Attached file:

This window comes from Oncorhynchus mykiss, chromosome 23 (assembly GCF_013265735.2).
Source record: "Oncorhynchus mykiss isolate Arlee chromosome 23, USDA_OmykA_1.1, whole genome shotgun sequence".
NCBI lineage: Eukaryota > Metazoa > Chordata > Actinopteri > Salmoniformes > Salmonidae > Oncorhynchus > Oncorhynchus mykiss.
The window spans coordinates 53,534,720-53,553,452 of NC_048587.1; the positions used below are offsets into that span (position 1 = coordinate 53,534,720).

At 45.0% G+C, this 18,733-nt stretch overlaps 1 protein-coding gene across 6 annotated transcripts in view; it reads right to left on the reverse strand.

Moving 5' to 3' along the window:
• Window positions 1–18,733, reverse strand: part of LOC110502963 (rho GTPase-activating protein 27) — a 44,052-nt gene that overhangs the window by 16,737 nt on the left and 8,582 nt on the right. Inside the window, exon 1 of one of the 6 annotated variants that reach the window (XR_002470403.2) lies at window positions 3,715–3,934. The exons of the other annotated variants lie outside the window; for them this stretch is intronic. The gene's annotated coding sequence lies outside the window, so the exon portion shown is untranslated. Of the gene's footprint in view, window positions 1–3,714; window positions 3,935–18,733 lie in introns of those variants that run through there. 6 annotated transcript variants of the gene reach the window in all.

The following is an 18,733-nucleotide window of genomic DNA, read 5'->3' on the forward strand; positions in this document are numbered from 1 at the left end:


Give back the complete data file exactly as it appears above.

This window comes from Oncorhynchus mykiss, chromosome 23 (assembly GCF_013265735.2).
Source record: "Oncorhynchus mykiss isolate Arlee chromosome 23, USDA_OmykA_1.1, whole genome shotgun sequence".
NCBI lineage: Eukaryota > Metazoa > Chordata > Actinopteri > Salmoniformes > Salmonidae > Oncorhynchus > Oncorhynchus mykiss.
The window spans coordinates 53,534,720-53,553,452 of NC_048587.1; the positions used below are offsets into that span (position 1 = coordinate 53,534,720).

At 45.0% G+C, this 18,733-nt stretch overlaps 1 protein-coding gene across 6 annotated transcripts in view; it reads right to left on the reverse strand.

Moving 5' to 3' along the window:
• Window positions 1–18,733, reverse strand: part of LOC110502963 (rho GTPase-activating protein 27) — a 44,052-nt gene that overhangs the window by 16,737 nt on the left and 8,582 nt on the right. Inside the window, exon 1 of one of the 6 annotated variants that reach the window (XR_002470403.2) lies at window positions 3,715–3,934. The exons of the other annotated variants lie outside the window; for them this stretch is intronic. The gene's annotated coding sequence lies outside the window, so the exon portion shown is untranslated. Of the gene's footprint in view, window positions 1–3,714; window positions 3,935–18,733 lie in introns of those variants that run through there. 6 annotated transcript variants of the gene reach the window in all.

The following is an 18,733-nucleotide window of genomic DNA, read 5'->3' on the forward strand; positions in this document are numbered from 1 at the left end: